All stem cells -- regardless of their source -- share the remarkable capability to replenish themselves by undergoing self-renewal. Yet, so far, efforts to grow and expand scarce hematopoietic (or blood-forming) stem cells in culture for therapeutic applications have been met with limited success.
Now, researchers at the Stowers Institute for Medical Research teased apart the molecular mechanisms enabling stem cell renewal in hematopoietic stem cells isolated from mice and successfully applied their insight to expand cultured hematopoietic stem cells a hundredfold.
Their findings, which will be published in the Sept. 15, 2011, edition of Genes & Development, demonstrate that self-renewal requires three complementary events: proliferation, active suppression of differentiation and programmed cell death during proliferation.
"The previous efforts so far to grow and expand scarce hematopoietic stem cells in culture for therapeutic applications have been met with limited success," says Stowers investigator Linheng Li, Ph.D., who led the study. "Being able to tap into stem cell's inherent potential for self-renewal could turn limited sources of hematopoietic stem cells such as umbilical cord blood into more widely available resources for hematopoietic stem cells," he adds while cautioning that their findings have yet to be replicated in human cells.
The transplantation of human hematopoietic stem cells isolated from bone marrow is used in the treatment of anemia, immune deficiencies and other diseases, including cancer. However, since bone marrow transplants require a suitable donor-recipient tissue match, the number of potential donors is limited.
Hematopoietic stem cells isolated from umbilical cord blood could be a good alternative source: Readily available and immunologically immature, they allow the donor-recipient match to be less than perfect without the risk of immune rejection of the transplant. Unfortunately, their therapeutic use is limited since umbilical cord blood contains only a small number of stem cells.
Although self-renewal is typically considered a single trait of stem cells, Li and his team wondered whether it could be pulled apart into three distinct requirements: proliferation, maintenance of the undifferentiated state, and the suppression of programmed cell death or apoptosis. "The default state of stem cells is to differentiate into a specialized cell types," explains postdoctoral researcher and first author John Perry, Ph.D. "Differentiation must be blocked in order for stem cells to undergo self-renewal."
Proliferation of stem cells in an undifferentiated state, however, calls tumor suppressor genes into action. These genes help prevent cancer by inducing a process of cell death known as apoptosis. "Consequently, self-renewal of adult stem cells must also include a third event, the active suppression of apoptosis," says Perry.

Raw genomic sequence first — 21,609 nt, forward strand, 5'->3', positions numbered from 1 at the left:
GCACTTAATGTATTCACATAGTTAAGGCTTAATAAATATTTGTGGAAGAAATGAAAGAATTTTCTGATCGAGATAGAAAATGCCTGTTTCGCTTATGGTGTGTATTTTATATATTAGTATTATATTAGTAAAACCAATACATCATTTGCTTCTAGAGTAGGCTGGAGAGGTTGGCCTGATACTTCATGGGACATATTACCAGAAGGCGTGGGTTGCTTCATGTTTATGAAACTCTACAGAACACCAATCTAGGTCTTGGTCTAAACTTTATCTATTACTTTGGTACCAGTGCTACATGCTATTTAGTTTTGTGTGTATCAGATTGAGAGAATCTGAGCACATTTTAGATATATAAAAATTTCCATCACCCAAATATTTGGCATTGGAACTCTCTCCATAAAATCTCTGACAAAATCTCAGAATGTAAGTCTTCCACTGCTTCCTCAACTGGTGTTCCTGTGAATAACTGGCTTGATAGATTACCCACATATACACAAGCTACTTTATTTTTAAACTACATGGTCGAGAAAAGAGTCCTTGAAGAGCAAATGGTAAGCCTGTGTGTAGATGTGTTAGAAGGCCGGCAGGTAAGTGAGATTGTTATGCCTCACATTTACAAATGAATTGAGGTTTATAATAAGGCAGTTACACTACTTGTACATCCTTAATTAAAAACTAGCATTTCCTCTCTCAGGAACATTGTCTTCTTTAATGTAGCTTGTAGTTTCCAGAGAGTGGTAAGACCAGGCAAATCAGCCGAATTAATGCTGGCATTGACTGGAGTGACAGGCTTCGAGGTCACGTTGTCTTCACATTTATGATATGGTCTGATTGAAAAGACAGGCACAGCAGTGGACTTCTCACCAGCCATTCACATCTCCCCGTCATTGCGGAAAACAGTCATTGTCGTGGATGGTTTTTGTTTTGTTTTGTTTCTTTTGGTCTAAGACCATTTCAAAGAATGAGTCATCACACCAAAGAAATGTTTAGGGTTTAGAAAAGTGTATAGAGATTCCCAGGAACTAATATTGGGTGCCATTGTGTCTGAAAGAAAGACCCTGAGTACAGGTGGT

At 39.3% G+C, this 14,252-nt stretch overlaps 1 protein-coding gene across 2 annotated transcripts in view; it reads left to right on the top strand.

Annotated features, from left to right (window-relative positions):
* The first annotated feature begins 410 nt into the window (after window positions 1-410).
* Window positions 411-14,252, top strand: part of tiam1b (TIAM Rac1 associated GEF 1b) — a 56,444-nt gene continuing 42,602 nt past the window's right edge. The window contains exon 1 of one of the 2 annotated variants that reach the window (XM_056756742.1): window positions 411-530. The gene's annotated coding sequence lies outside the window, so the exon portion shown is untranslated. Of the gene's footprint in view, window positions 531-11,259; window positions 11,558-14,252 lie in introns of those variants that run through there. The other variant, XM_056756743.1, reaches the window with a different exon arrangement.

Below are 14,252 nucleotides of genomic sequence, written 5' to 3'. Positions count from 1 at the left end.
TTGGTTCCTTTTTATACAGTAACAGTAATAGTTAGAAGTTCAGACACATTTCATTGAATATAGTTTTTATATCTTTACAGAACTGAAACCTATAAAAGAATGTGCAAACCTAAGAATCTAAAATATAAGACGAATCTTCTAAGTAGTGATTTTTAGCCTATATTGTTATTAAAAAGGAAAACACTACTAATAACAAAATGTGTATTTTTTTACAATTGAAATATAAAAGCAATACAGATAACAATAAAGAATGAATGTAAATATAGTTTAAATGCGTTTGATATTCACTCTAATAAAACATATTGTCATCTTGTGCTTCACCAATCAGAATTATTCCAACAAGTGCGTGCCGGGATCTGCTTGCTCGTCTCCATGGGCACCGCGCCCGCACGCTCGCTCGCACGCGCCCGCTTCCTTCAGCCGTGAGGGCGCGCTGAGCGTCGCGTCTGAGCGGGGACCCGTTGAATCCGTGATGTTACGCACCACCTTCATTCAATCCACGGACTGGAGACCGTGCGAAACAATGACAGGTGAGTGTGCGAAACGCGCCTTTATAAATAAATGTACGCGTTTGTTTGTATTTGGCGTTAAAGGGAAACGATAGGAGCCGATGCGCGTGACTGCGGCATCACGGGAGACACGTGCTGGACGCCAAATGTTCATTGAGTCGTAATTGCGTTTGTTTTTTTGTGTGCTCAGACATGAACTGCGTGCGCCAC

To test their hypothesis, Perry and his colleagues isolated hematopoietic stem cells from mice and analyzed two key genetic pathways -- the Wnt/β-catenin and PI3K/Akt pathways. Wnt proteins had been identified as "self-renewal factors," while PI3K/Akt activation had been shown to induce proliferation and promote survival by inhibiting apoptosis.
Surprisingly, activation of the Wnt/β-catenin pathway alone blocked differentiation but eventually resulted in cell death, while activation of the PI3K/Akt pathway alone increased differentiation but facilitated cell survival. Only when both pathways were activated, did the pool of hematopoietic stem cells start expanding. "This demonstrated both pathways had to cooperate to promote self-renewal," says Perry.
Although altering both pathways drives self-renewal of hematopoietic stem cells, it also permanently blocks their ability to mature into fully functional blood cells. To sidestep the differentiation block and generate normal, functioning hematopoietic stem cells usable for therapy, the Stowers scientists used small molecules to reversibly activate both the Wnt/β-catenin and PI3K/Akt pathways in culture.
"We were able to expand the most primitive hematopoietic stem cells, which, when transplanted back into mice gave rise to all blood cell types throughout three, sequential transplantation experiments," says Li. "If similar results can be achieved using human hematopoietic stem cells from sources such as umbilical cord blood, this work is expected to have substantial clinical impact."
Researchers who also contributed to the work include Xi C. He, Ryohichi Sugimura, Justin C. Grindley and Jeffrey S. Haug at the Stowers Institute for Medical Research and Sheng Ding in the Gladstone Institute of Cardiovascular Disease at the University of California, San Francisco.
The work was funded in part by the Stowers Institute for Medical Research and the Leukemia & Lymphoma Society.
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